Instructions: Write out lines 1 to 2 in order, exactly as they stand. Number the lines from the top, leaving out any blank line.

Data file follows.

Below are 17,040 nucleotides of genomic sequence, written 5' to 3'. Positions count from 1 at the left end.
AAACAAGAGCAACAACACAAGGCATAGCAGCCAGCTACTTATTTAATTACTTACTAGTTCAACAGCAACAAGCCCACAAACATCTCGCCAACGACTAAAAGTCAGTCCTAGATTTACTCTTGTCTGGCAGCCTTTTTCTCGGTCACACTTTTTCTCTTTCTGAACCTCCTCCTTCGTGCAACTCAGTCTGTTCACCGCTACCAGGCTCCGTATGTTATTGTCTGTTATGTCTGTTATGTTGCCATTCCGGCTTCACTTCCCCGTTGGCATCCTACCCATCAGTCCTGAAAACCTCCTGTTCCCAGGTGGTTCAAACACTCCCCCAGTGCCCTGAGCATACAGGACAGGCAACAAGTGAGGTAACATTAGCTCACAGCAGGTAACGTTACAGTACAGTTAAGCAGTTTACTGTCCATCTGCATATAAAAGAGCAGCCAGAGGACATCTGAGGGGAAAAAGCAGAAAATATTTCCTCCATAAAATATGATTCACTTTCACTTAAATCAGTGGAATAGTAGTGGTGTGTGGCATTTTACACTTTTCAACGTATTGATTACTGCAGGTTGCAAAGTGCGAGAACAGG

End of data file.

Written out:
Below are 17,040 nucleotides of genomic sequence, written 5' to 3'. Positions count from 1 at the left end.
AAACAAGAGCAACAACACAAGGCATAGCAGCCAGCTACTTATTTAATTACTTACTAGTTCAACAGCAACAAGCCCACAAACATCTCGCCAACGACTAAAAGTCAGTCCTAGATTTACTCTTGTCTGGCAGCCTTTTTCTCGGTCACACTTTTTCTCTTTCTGAACCTCCTCCTTCGTGCAACTCAGTCTGTTCACCGCTACCAGGCTCCGTATGTTATTGTCTGTTATGTCTGTTATGTTGCCATTCCGGCTTCACTTCCCCGTTGGCATCCTACCCATCAGTCCTGAAAACCTCCTGTTCCCAGGTGGTTCAAACACTCCCCCAGTGCCCTGAGCATACAGGACAGGCAACAAGTGAGGTAACATTAGCTCACAGCAGGTAACGTTACAGTACAGTTAAGCAGTTTACTGTCCATCTGCATATAAAAGAGCAGCCAGAGGACATCTGAGGGGAAAAAGCAGAAAATATTTCCTCCATAAAATATGATTCACTTTCACTTAAATCAGTGGAATAGTAGTGGTGTGTGGCATTTTACACTTTTCAACGTATTGATTACTGCAGGTTGCAAAGTGCGAGAACAGG